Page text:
Theorem 4.5 (Implicit Circle in \(\RR^2\)) The circle of radius \(R\) centered at \(p=(p_x,p_y)\) is given by the implicit equation \[(x-p_x)^2+(y-p_y)^2=R^2\]

Can we also find a parametric description of the circle? Using the trigonometric identity \(\cos^2\theta+\sin^2\theta=1\), we see that if \(x=\cos\theta\) and \(y=\sin\theta\) then \((x,y)\) must lie on the unit circle about the origin!

Theorem 4.6 (Parametric Unit Circle$) The unit circle centered at \((0,0)\) can be parameterized as \[\vec{C}(t)=\begin{pmatrix}\cos t\\ \sin t\end{pmatrix}\] for \(t\in [0,2\pi]\).

Translating and scaling this:

Theorem 4.7 (Parametric Circle in \(\RR^2\)) The circle of radius \(R\) centered at \(p=(p_x,p_y)\) is given by the parametric equation \[R \, C(t)+p=\begin{pmatrix}R\cos t\\ R\sin t\end{pmatrix}+\begin{pmatrix}p_x\\p_y\end{pmatrix}\]

Definition 4.7 (Sphere) The sphere \(S\) of radius \(R\) centered at \(p\in\RR^3\) is the set of points in 3-dimensional space that lie at distance \(R\) from \(p\): \[S=\{q\in\RR^3\mid \mathrm{dist}(p,q)=R\}\]

Theorem 4.8 (Implicit Sphere in \(\RR^3\)) The sphere of radius \(R\) centered at \(p=(p_x,p_y,p_z)\) is given by the implicit equation \[(x-p_x)^2+(y-p_y)^2+(z-p_z)^2=R^2\]

It is also possible to make a parametric equation of a sphere. Since the surface of a sphere is two dimensional we will need two parameters much like we did for planes. The expression looks a bit complicated the first time you see it, and while we will not need it until later in the course, it appears below for completeness.

Theorem 4.9 (Parametric Unit Sphere) The sphere of radius \(1\) centered at \((0,0,0)\) can be parameterized by \[S(u,v)=\begin{pmatrix} \cos(u)\sin(v)\\ \sin(u)\sin(v)\\ \cos(v) \end{pmatrix}\] For \(u\in[0,2\pi]\) and \(v\in[0,\pi]\).

Below is a program illustrating the parameric unit sphere: the rectangle on the bottom is the space of parameters (the \(u-v\) coordinates), and you can track the red, blue lies and the black point between the inputs in the rectangle and the outputs in the sphere.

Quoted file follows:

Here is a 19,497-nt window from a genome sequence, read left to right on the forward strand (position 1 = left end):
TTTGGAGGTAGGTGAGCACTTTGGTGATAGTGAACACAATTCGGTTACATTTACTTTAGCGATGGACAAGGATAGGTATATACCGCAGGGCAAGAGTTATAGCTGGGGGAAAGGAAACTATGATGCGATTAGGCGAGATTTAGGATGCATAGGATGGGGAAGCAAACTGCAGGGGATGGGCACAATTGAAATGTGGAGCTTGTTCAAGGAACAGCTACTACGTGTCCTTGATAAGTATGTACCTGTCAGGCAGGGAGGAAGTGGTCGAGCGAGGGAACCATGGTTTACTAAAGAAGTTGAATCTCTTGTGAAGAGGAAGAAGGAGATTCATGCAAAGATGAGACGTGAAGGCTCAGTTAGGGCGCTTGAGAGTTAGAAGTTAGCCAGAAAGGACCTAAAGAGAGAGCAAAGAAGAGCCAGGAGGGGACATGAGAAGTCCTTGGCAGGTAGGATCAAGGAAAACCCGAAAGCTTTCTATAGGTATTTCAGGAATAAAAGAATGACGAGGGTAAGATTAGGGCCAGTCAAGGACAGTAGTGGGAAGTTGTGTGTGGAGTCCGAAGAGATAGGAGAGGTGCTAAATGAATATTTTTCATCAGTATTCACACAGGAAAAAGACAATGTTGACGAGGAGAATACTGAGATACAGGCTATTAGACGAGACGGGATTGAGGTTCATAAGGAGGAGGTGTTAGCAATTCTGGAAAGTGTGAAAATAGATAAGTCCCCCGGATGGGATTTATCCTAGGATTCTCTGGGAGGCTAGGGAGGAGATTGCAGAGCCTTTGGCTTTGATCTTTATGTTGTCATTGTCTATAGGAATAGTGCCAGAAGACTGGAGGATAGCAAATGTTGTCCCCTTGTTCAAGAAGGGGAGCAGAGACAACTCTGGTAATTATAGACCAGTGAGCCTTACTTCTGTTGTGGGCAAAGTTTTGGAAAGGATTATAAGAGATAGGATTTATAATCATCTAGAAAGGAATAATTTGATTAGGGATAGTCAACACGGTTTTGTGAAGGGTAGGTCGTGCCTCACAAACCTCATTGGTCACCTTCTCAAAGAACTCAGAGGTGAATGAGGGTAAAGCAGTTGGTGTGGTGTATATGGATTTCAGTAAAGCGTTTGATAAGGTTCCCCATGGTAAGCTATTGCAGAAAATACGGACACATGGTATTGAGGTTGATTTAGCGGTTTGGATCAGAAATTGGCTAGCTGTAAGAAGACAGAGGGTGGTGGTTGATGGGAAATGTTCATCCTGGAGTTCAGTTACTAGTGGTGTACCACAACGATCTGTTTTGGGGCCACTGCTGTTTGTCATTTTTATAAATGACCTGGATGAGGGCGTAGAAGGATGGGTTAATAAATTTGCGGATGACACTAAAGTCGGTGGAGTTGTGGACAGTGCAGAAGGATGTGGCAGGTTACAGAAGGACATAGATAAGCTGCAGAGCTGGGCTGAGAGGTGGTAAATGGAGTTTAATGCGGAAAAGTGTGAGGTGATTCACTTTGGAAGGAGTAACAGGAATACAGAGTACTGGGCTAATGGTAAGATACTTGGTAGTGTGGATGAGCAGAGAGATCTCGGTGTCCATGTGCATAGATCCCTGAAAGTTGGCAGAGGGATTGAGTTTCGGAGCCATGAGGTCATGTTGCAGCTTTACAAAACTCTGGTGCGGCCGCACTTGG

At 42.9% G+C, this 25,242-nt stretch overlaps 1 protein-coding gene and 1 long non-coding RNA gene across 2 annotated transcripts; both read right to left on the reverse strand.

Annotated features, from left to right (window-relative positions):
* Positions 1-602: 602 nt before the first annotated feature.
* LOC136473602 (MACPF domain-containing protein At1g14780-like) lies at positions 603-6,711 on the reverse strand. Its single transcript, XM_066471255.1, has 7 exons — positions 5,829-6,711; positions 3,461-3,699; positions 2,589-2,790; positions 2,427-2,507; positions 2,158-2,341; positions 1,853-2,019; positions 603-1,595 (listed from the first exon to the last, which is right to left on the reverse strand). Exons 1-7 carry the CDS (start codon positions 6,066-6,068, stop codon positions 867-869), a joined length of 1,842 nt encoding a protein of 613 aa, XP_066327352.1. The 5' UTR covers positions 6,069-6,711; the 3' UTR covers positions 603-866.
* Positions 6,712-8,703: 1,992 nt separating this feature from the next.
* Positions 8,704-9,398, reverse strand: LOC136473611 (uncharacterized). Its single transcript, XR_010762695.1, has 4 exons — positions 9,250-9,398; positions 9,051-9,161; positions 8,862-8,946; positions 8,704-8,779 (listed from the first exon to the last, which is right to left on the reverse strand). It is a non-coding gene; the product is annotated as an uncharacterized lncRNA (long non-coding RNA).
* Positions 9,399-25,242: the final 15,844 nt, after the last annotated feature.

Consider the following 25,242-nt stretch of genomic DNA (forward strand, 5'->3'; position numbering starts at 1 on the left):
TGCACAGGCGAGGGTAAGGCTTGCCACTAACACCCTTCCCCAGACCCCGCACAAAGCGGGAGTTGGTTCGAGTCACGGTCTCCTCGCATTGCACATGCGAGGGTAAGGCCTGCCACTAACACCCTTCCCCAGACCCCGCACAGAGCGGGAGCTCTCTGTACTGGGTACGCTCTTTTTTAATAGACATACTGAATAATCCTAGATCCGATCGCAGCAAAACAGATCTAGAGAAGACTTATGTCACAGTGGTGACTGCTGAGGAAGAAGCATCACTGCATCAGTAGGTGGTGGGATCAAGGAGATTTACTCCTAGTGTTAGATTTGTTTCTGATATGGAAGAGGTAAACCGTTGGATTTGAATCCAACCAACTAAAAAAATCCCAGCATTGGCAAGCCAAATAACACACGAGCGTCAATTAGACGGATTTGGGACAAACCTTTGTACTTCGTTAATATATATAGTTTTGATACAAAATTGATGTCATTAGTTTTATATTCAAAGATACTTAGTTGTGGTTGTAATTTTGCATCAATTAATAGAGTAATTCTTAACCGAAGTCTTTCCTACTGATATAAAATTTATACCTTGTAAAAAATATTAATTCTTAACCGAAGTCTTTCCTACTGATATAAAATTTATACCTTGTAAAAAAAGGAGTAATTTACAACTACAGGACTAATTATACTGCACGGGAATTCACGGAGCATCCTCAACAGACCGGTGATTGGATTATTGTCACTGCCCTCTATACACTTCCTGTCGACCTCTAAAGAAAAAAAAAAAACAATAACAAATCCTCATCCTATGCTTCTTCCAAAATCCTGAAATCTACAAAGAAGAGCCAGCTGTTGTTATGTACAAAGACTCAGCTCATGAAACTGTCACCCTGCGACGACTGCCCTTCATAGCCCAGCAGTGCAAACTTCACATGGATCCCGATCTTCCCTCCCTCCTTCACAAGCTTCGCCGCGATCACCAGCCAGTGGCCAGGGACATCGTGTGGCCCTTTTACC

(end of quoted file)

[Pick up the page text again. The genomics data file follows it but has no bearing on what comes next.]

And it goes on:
Try going into the menu and messing with the sliders under domain, to see what the two different angles do.

Just as for the circle, we can take this parameterization for the unit sphere and use it to find one for any sphere by scaling and translating it:

Theorem 4.10 (Parametric Sphere) The sphere of radius \(R\) centered at \(p=(p_x,p_y,p_z)\) is given by \[R\, S(u,v)+p = R\begin{pmatrix} \cos(u)\sin(v)\\ \sin(u)\sin(v)\\ \cos(v) \end{pmatrix}+\begin{pmatrix}p_x\\p_y\\p_z\end{pmatrix}\]

4.4 Other Shapes

The equation \(x^2+y^2=1\) is the implicit equation for a circle in the plane. But what shape does this determine in three dimensions?

Example 4.1 (Cylinder) A cylinder is a set of points in \(\RR^3\) which project orthogonally onto a circle in some plane. That is, a “stack of circles” along some axis.

The easiest examples are cylinders around coordinate axes: For example, \(x^2+y^2=1\) is a circle in \(\RR^2\) but is a cylinder in \(\RR^3\), as the \(x,y\) coordinates make a circle but the \(z\) coordinate is free to be anything.

Similarly, \(y^2+z^2=4\) is a circle of radius \(2\) around the \(x\)-axis.

The cylinder \(x^2+y^2=1\) in \(\RR^3\).

In general, the implicit equation of any 2-d shape can be used in 3 dimensions to describe a “stack” of those two dimensional shapes along the direction of the variable that’s missing from the formula.

Example 4.2 The equation \(y=x^2\) traces out a Parabolic cylinder, that is, a stack of parabolas in the \(z\)-direction.

The parabolic cylinder \(y=x^2\) in \(\RR^3\).

Other shapes that will be useful are ellipsoids, which are squashed spheres:

Example 4.3 (Ellipsoid) An ellipsoid is given by the implicit equation \[\frac{x^2}{a^2}+\frac{y^2}{b^2}+\frac{z^2}{c^2}=1\] This is similar to the equation of an ellipse but with one more variable.

The ellipsoid \(\frac{x^2}{2}+y^2+z^2=1\) in \(\RR^3\).

Example 4.4 (Paraboloid) A paraboloid is the surface \(z=x^2+y^2\), or a stretched version \(z=ax^2+by^2\) where \(a\) and \(b\) are positive. Its cross sections are circles (in the first case) and ellipses (in the second).

The paraboloid \(z=x^2+y^2\) in \(\RR^3\).

Example 4.5 (Saddle) A saddle shaped surface, or hyperbolic paraboloid is a surface of the form \(z=x^2-y^2\) or a scaling of it. In this form, it has a cross section like a upwards-facing parabola along the \(x\) axis, and a downwards-facing parabola along the \(y\) axis.

The hyperbolic paraboloid \(z=x^2-y^2\) in \(\RR^3\).

4.4.1 Helpful Videos

A discussion of implicit vs parametric equations (the Calculus Blue series)

Here’s some videos reviewing some of the techniques we learned in class: first, a couple involving planes.

And secondly, a review of precalculus material on putting circle euqations into standard form.

Examples of quadratic surfaces